Resisting Allegations of Fundamental Dishonesty in Credit Hire

November 27, 2023

by Jack Scott


Defendants in credit hire cases seem to be increasingly citing the case of Haider v DSM Demolition Ltd [2019] EWHC 2712 (QB) in order to allege Claimants are Fundamentally Dishonest because of issues with their disclosure. As such, this is an opportune time to revisit the case and its implications.


A road accident led to claims for personal injury and substantial credit hire. The Claimant pleaded impecuniosity in his witness statement, which was verified by a statement of truth.

Before trial, the Claimant had also signed a disclosure statement, verified by a statement of truth, which did not disclose any credit cards. The Defendant asked the Claimant various Part 18 questions about his bank accounts, in which he confirmed his current accounts and, again, stated he had no credit cards.

First Instance

At trial, the Claimant accepted that the cheque paid by the Defendant for damage to his vehicle did not appear in the bank statements he had disclosed. He accepted he had another bank account, but said it has been opened in error. He also accepted he had two credit cards which he had not disclosed.

The Defendant submitted the Claimant had not been honest in his disclosure. The Circuit Judge criticised the Claimant’s driving and dismissed the claim, finding the Defendant was not negligent. The Judge determined that there had not been “particularly good disclosure” but that did not lead him to conclude the Claimant was dishonest as the inconsistencies could be explained by the difficulty of recalling events four years later. On that basis, he declined to find the Claimant fundamentally dishonest.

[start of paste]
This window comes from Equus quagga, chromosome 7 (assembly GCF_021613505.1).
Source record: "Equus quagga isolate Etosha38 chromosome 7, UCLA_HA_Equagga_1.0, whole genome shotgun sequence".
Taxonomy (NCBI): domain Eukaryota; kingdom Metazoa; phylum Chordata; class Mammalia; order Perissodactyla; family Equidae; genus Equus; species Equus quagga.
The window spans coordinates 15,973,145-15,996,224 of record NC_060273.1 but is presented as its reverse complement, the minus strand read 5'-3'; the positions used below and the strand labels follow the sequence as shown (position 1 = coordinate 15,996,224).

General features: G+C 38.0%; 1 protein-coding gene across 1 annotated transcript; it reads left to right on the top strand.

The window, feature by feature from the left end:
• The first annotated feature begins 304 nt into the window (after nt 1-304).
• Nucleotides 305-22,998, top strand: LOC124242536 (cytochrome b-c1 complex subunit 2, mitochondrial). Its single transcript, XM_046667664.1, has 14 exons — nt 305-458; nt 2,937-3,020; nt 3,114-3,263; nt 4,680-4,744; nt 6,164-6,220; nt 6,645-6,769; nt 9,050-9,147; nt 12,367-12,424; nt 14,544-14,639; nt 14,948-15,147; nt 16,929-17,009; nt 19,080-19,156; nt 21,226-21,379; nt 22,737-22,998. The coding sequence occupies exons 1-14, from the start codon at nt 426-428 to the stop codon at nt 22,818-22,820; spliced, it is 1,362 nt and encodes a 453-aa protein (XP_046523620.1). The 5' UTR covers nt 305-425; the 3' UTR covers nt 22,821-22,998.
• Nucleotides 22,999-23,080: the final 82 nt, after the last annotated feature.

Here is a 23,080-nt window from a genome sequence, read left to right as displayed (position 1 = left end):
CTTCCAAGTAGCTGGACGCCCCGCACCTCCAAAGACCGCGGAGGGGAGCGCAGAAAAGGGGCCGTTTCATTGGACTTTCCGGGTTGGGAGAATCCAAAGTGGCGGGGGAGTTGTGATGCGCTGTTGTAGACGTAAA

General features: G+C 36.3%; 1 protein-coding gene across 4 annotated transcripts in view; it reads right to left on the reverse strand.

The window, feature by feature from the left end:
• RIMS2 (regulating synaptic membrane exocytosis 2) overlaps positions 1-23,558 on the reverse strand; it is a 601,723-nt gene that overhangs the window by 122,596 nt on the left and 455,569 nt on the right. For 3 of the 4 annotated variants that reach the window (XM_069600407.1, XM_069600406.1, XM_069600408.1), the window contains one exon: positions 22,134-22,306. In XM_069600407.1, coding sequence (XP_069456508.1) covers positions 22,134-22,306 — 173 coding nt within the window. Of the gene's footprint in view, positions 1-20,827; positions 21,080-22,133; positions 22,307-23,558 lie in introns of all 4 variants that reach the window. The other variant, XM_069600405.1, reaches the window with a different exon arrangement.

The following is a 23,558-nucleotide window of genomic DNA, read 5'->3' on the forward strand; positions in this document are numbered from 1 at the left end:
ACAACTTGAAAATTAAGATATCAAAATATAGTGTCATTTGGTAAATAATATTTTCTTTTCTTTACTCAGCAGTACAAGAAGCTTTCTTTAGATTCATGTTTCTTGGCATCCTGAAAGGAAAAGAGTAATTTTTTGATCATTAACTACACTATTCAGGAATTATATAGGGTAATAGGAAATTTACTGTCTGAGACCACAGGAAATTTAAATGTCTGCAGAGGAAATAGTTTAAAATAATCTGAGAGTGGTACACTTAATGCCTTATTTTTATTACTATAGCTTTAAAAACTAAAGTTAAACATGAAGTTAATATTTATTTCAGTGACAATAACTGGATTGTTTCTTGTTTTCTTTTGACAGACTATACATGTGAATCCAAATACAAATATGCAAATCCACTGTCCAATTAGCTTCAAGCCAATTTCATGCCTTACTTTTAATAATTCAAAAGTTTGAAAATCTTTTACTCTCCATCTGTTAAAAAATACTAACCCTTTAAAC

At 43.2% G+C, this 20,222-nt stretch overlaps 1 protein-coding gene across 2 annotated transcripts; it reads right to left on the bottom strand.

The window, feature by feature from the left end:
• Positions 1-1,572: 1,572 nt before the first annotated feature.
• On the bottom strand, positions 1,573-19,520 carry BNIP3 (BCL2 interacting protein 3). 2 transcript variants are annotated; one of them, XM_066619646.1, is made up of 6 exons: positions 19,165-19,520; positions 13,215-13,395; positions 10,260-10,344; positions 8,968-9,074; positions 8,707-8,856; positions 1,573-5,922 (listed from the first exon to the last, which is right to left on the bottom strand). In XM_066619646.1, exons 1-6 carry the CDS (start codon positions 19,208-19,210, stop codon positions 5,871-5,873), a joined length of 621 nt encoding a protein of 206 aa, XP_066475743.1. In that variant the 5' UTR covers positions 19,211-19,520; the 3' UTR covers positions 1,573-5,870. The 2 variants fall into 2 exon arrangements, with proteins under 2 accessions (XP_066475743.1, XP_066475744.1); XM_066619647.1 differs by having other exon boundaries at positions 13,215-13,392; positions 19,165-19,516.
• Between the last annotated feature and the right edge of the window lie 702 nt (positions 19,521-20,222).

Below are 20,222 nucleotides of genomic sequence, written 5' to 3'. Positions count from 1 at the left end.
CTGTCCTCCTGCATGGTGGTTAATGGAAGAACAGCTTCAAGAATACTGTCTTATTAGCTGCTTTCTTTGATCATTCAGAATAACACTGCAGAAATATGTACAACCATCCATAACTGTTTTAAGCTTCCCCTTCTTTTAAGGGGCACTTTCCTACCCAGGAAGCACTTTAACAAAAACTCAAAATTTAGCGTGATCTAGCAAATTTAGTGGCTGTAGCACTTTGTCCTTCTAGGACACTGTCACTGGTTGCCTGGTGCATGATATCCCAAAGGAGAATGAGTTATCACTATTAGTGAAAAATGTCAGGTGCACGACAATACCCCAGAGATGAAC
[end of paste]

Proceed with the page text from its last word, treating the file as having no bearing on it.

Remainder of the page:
Both parties appealed: the Claimant on the judge’s finding of liability; the Defendant appealed the judge’s decision not to find the Claimant fundamentally dishonest.

Julian Knowles J dismissed the Claimant’s appeal on liability. However, he found for the Defendant on the question of fundamental dishonesty and overturned the trial judge’s decision.